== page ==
I have been reading and studying the Bible and its commentaries for a number of years. There was nothing in this text that seemed inaccurate or aberrant to me. The authors consistently cite accomplished scholars in the field in presenting their material.
The field of Biblical studies does not tend to change as quickly as other fields, e.g., STEM fields where new discoveries are important to note. That said, the information presented in the text is the most up to date information that I am aware of. When articles are published or archeological discoveries made, it would not be difficult to revise the book to reflect those changes. The synoptic problem, for example, is an ongoing topic in New Testament studies. The authors provide a nice overview of this in their text, but if a book or article was published that shifted the paradigm for the field, it would be easy to revise the text to reflect these changes. I also appreciated that as an online text it was easy for the authors to include links to websites (e.g., Biblegateway, etc.) that will lead students to important resources. I imagine some of the links might break over time, but that would be easily remedied with occasional updates.
Yes, I felt the book was clear and should be clear for students. The authors are careful clarify the technical terms they do use (e.g., Torah, Tanakh, Synoptic), and are careful not to include overly complicated terms that do more harm than good in an introductory level class.
Yes, I found the text consistent throughout. It moves nicely through the Bible as a narrative and the chronology provides the structure. I found the writing to be consistent in each chapter and of a high quality.
Yes, each chapter breaks down nicely and covers its own material. Some chapters are much longer than others but that reflects the nature of the material (e.g., the chapter on the Latter Prophets is long because there is a lot of material to cover). However, the adroitness of the writing is such that the authors can present a relatively short chapter on a topic such as Apocalyptic Literature without overwhelming the reader.
Presenting the overview of the material in chapter one and then presenting each section in preceding chapters is very effective. I especially included the use of charts and tables to help visualize the material and know this can be helpful in meeting the needs of students with different learning styles. One example of this is the presentation of texts from the apocrypha and how these texts fit in different traditions. But that is just one example among many.
Everything I encountered in the text presented itself in a very clear way. I like that you can download the book chapter by chapter in a pdf format.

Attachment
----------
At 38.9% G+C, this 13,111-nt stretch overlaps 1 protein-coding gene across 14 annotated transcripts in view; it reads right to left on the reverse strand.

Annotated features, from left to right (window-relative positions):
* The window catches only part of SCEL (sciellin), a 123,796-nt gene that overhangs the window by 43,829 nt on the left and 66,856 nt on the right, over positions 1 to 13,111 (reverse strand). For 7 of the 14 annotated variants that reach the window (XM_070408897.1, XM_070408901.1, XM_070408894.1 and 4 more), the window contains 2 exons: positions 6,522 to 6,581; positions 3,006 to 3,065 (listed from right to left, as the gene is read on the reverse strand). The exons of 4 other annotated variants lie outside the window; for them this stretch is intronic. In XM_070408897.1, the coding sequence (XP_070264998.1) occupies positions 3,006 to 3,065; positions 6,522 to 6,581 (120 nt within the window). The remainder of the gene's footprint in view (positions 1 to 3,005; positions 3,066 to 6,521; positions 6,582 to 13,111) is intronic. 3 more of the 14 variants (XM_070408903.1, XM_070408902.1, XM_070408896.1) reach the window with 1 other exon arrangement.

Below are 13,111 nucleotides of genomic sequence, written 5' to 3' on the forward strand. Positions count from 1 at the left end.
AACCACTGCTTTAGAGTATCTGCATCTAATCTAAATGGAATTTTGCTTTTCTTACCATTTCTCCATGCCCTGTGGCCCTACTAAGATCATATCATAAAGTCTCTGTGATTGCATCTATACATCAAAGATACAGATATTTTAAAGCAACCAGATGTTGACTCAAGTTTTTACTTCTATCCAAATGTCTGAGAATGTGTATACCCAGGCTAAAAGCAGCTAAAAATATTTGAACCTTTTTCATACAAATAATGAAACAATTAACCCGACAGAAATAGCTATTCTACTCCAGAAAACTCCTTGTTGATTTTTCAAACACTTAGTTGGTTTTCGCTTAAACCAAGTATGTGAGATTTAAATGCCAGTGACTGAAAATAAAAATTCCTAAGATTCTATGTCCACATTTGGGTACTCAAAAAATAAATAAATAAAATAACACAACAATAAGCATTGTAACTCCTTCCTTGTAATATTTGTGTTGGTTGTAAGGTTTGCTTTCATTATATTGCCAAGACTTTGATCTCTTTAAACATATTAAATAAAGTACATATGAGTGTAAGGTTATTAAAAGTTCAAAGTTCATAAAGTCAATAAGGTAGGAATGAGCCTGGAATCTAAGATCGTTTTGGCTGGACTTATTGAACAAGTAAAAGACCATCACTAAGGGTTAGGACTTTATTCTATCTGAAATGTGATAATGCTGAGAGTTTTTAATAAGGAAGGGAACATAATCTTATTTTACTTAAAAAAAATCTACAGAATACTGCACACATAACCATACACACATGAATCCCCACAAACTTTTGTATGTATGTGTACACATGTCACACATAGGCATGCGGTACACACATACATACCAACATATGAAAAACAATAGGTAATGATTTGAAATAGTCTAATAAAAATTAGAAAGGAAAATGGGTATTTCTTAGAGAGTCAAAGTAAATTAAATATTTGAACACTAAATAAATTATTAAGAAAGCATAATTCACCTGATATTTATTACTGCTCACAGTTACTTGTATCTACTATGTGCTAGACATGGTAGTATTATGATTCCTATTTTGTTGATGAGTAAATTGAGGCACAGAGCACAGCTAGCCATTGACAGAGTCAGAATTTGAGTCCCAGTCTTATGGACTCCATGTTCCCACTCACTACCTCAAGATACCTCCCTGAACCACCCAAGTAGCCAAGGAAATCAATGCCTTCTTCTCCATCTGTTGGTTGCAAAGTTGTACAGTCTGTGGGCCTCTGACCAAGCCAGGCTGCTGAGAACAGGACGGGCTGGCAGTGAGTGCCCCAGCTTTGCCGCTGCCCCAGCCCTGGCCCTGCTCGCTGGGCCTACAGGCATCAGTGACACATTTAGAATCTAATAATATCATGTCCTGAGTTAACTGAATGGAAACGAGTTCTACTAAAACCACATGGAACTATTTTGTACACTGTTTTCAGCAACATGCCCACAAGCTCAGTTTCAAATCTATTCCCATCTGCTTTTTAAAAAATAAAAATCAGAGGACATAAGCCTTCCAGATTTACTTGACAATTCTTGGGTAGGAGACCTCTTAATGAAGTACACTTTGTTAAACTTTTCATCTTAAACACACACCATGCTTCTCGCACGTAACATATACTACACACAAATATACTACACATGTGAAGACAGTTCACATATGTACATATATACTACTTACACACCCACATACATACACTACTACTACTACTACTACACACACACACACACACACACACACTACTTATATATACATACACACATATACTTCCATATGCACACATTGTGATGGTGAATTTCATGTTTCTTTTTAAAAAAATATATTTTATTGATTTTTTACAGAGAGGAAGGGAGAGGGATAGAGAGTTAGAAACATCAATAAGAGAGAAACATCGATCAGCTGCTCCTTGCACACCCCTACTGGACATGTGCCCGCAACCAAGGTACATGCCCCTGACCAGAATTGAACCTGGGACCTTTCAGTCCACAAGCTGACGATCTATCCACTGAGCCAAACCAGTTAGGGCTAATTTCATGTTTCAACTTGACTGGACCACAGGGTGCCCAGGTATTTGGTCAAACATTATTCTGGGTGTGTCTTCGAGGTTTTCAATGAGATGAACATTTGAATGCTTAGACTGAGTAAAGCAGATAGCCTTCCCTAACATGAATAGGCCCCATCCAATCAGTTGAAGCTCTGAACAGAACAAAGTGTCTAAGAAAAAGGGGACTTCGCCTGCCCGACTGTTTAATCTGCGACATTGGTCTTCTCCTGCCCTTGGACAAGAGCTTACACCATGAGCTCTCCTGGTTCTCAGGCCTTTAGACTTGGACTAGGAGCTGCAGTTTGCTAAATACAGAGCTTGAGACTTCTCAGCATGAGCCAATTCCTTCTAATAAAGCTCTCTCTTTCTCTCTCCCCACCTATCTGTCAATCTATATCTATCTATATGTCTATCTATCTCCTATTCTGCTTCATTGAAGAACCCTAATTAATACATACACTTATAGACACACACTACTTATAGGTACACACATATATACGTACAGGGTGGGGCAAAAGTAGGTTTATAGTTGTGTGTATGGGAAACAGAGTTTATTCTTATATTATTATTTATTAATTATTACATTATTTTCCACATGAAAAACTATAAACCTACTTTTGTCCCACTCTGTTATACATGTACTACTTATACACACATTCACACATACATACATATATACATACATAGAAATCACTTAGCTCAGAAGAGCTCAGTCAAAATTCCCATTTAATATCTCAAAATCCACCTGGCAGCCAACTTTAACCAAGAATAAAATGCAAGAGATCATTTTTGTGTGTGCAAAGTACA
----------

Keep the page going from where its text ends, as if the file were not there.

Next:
I found the book to be very well written and did not notice any writing errors as I read.
I did not see anything that was insensitive or offensive. It is in the nature of such a project that it is almost impossible to include too much cultural diversity. For example, faith communities in Africa or South Asia might encounter and interpret these texts in different ways, but to include such perspectives in a text like this one would have detracted from its effectiveness.
I was very impressed with the quality of the writing. Very complicated material was condensed and presented in a very effective way without losing much content. Certainly some ideas could have used additional exploration in a longer version of a book like this (e.g., there is a short section on reading the Bible online that raises some intriguing questions). However, that said, to try to expand on every area will detract from the effectiveness of a text like this one -- it is just not in keeping with the goal of the book. I also appreciated the care and respect that was shown to the Bible as a complex literary and historical phenomena that is sacred to many communities but also worthy of academic study in and of itself.
This is a solid introductory textbook for undergraduates. As a biblical scholar myself, there are many places where I want the authors to linger and expand on the ideas they present, but the relative brevity allows them to touch on all areas of... read more
This is a solid introductory textbook for undergraduates. As a biblical scholar myself, there are many places where I want the authors to linger and expand on the ideas they present, but the relative brevity allows them to touch on all areas of Scripture.
The authors, though not biblical scholars themselves, reference a range of respected biblical scholars in the field.
This is a solid introductory text that accurately assesses the state of the field, incorporating a variety of methodologies from historical criticism to postmodern.
The text is very readable. I would be comfortable assigning it to beginning undergraduates. Most terms are clearly defined.
The text introduces basic concepts in introductory chapters and returns to this framework regularly.
The book is divided by chapter into books/sections of the Bible. Internally, chapters could be broken down for separate assignment as well.
The flow reflects the order of the Bible and includes the apocrypha. The only surprising feature is that Revelation is covered with Daniel.
The text is clear and readable.
There are a few small grammatical issues or accidental content errors (e.g. says at one point that Biblical Hebrew is written without consonants).
The authors demonstrate cultural awareness and sensitivity in laying out the work, pointing out biblical texts that are problematic from the perspective of our current sensibilities. The roles of women in the biblical world are also featured.
It covers both testaments and each book of each testament. Quite comprehensive read more
It covers both testaments and each book of each testament. Quite comprehensive
There are a few errors (reversed timing of Elohist and Priestly traditions) but is well done from its perspective. There is no bias to the text.
The Bible is not changing (much) in the next few decades so the text will sustain
Excellent regarding clarity. Graphs and maps help students locate where they are in the world and in history.
The text was consistent througout which is tough given three authors.
The text has good modularity but is limited, of course, by the Bible. I can see it being easy to use this text for teaching the Bible from a literature perspective.
It assumes the logical progression of the Bible. Most of the text is split by chronology within the genre divisions of the Bible itself. The only surprise is the Book of Revelation is covered with the Book of Daniel (NT and OT)
Easy to read and would be easy to use